No Need to Manipulate Reality
This was my recent Facebook post that got the most feedback:
YOU NEVER NEED TO MANIPULATE REALITY! You never have to coax, woo, or dupe anyone into giving you the job, being your lover—anything. Just show up authentically and learn which is the right job or lover or whatever for you. You, the other party(ies), and the universe will all be in consensus when it's right!
It's fun to come up with little nuggets of inspiration to post, but then there's the fun of expounding on something that has so much substance, the condensed version really doesn't do it justice. The concept of not needing to manipulate reality is so profound—and so liberating when we practice it.
I learned this concept from Byron Katie and remembered it the other day when I was sitting with a woman who's wrapping up an MBA degree at Cornell and navigating the throes of job hunting. I'll call her Joy, because it fits. It caught my attention when she started worrying aloud about the impression she was about to make on a (busy and important) CEO, which segued into concern that she would somehow be fraudulently taking up his time.
Her concern was based on the fact that she hadn't sufficiently honed in on what she wanted in a job. Wouldn't she seem flaky and all over the place? This sort of concern is definitely a problem if what you're up to in life is pleasing and impressing others, and trying to guess how to show up in a way they'll approve of. But besides ushering you into early dementia and pretty much negating any possibility of authenticity, this way of life is supremely frustrating and unsatisfying.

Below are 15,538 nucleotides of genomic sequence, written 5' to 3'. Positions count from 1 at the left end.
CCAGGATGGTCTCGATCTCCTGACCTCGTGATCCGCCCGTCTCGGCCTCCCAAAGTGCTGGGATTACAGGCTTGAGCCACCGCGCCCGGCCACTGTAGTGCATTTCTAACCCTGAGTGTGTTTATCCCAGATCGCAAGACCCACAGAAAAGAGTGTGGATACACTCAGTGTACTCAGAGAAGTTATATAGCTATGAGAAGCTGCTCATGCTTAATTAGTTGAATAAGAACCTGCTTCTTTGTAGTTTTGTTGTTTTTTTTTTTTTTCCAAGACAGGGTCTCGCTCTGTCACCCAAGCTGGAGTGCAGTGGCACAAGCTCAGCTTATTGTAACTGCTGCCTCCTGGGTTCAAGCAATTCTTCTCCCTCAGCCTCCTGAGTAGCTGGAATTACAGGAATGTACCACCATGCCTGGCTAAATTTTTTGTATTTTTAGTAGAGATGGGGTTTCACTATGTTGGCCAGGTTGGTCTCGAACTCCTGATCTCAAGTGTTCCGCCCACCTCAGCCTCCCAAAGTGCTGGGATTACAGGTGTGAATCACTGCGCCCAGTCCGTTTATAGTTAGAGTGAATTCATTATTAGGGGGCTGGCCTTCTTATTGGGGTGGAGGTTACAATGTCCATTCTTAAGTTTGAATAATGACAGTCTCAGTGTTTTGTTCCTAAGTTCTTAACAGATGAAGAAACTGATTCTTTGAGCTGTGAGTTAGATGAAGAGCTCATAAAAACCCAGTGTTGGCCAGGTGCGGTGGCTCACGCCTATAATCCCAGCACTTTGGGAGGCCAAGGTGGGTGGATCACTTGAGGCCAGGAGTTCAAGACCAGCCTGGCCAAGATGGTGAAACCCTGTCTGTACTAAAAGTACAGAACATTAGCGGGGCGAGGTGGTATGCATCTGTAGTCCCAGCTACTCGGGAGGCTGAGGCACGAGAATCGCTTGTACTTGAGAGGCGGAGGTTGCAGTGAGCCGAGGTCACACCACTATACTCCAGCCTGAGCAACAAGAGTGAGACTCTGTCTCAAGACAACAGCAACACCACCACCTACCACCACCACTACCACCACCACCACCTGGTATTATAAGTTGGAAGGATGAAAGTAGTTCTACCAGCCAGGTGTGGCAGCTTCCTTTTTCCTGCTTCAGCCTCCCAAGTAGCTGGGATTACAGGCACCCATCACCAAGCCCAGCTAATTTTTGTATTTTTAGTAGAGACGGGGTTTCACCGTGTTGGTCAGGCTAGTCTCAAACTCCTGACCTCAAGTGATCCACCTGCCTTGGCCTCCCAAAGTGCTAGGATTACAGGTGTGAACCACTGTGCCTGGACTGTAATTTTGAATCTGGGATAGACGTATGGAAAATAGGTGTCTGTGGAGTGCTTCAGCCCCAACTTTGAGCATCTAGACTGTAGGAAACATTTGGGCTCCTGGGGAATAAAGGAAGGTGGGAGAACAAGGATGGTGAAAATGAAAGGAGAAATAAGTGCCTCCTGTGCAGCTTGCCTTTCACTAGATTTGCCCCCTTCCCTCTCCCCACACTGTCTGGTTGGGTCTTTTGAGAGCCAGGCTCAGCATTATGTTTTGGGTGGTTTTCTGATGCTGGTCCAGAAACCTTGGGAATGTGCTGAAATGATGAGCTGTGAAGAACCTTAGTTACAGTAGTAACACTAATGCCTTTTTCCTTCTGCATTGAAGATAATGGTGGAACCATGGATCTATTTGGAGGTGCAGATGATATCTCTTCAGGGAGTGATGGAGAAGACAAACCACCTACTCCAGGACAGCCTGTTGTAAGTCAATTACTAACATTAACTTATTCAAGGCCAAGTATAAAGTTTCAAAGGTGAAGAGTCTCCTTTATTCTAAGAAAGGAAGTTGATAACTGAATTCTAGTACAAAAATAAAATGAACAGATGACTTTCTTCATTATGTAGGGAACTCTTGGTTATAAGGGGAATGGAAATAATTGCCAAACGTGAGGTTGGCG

It really helps to know what you're up to. Whenever you're after anything (let's say a job, to stay with Joy's example), all you're ever doing is coming up with the clearest vision you have right now and beginning to move toward that vision. As you move step by step in the right direction, the vision will clarify; it will come into greater focus, with more and more details in place. But that's never how the vision begins! You can't know all the details until you land firmly in the new reality when it your vision comes to fruition—this job, this lover, this quilt or painting or cabinet. So anytime you engage with another human being along the way, you'll be presenting them with your vision as it is in the moment—with any number of specifics not yet in place.
It's a sure bet it's time to shift the focus when you get into What will they think of me? And as long as you're there, it's a sure bet you're trying to manipulate reality. Not only are you believing you need to manipulate how someone sees you, you're also requiring your vision to be more clear than it is—thus robbing yourself of this moment (the present!), which wants only to offer you the next gift toward greater clarity; which wants, in other words, to bring you this much closer to and this much clearer about that dearly held vision.
All Joy needs to do in meeting this CEO is hold her vision, as clear as it is now. He has agreed to meet with her—it's his business whether he'll end up feeling happy or not about this use of his time. (He's a big boy, and he can deal with this.) Her business is to use the event of meeting him as the next step toward her vision. In this conversation, who knows what she may come to understand? She may simply learn what she's not doing, if their discussion shows her she's not interested in his corporation. Or this could be the moment when she gets a huge insight about how her skills and passions intersect with the corporate world—and suddenly she's taken a leap forward to a much more clear and specific vision. (And there are any number of possibilities between these two.)
If Joy has absolute clarity she doesn't have to manipulate reality, she'll get the most out of this meeting for herself—for her own process of moving closer to her vision. Toward that end, it would help her to remember: